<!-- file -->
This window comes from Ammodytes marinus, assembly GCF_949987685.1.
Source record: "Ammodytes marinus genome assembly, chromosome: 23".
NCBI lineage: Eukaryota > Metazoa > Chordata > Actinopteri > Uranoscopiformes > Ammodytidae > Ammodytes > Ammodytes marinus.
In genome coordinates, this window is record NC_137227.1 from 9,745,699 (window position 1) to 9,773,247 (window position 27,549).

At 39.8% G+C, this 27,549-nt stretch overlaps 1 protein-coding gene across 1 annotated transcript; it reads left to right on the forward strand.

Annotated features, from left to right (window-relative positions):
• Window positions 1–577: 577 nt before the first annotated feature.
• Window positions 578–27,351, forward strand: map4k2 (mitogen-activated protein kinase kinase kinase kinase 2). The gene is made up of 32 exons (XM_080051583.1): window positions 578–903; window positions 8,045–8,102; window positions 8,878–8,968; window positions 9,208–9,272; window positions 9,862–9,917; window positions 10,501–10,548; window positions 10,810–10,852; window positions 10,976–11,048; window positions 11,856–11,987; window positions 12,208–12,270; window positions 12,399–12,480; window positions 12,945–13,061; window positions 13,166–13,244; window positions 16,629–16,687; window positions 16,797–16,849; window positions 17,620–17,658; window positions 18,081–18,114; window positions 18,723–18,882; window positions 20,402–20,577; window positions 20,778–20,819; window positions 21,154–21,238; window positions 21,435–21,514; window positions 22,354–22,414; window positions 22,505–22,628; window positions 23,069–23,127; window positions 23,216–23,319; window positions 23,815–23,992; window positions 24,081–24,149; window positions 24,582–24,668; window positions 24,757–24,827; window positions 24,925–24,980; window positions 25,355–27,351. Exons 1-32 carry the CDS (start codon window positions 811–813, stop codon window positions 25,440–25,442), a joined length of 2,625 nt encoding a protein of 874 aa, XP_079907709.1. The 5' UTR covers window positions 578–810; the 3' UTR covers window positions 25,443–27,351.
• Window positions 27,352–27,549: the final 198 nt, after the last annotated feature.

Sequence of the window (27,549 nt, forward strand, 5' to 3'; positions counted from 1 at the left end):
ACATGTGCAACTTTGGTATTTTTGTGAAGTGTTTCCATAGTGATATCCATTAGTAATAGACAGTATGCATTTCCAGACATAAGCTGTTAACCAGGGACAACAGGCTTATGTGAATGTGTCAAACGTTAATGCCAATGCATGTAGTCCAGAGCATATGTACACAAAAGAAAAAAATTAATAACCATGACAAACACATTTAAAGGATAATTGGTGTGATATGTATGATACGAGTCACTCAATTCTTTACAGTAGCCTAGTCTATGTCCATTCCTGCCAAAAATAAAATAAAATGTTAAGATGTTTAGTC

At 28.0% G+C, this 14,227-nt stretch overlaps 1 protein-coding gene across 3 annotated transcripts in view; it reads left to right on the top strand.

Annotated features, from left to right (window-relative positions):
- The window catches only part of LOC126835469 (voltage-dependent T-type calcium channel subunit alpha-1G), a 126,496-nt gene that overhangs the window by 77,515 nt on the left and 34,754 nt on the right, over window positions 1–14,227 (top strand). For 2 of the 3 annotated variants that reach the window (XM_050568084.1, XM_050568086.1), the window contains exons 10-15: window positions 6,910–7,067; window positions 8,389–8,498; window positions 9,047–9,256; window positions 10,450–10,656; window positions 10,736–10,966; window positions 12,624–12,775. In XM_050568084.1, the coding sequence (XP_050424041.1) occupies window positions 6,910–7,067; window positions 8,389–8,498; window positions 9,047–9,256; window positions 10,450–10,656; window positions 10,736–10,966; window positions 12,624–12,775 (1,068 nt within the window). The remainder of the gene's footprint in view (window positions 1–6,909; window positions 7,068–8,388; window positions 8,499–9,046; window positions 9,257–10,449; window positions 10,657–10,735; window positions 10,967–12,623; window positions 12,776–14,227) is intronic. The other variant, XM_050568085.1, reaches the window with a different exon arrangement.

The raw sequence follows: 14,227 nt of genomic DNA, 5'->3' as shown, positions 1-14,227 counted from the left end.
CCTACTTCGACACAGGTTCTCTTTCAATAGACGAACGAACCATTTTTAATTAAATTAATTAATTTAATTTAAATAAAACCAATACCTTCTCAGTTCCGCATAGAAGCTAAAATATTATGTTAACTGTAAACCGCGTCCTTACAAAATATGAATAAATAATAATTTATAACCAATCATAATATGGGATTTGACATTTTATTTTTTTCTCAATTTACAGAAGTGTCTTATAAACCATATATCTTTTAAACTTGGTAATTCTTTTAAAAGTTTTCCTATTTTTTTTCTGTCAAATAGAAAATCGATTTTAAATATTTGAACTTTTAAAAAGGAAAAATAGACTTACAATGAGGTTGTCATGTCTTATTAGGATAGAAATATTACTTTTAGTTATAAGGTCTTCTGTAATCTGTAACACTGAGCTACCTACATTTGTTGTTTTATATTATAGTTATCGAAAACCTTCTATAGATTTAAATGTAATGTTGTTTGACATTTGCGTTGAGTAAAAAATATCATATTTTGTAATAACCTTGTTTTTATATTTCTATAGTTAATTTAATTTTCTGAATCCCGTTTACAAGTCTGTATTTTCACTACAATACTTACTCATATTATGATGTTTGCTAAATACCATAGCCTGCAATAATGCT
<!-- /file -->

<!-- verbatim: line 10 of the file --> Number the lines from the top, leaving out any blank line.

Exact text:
Sequence of the window (27,549 nt, forward strand, 5' to 3'; positions counted from 1 at the left end):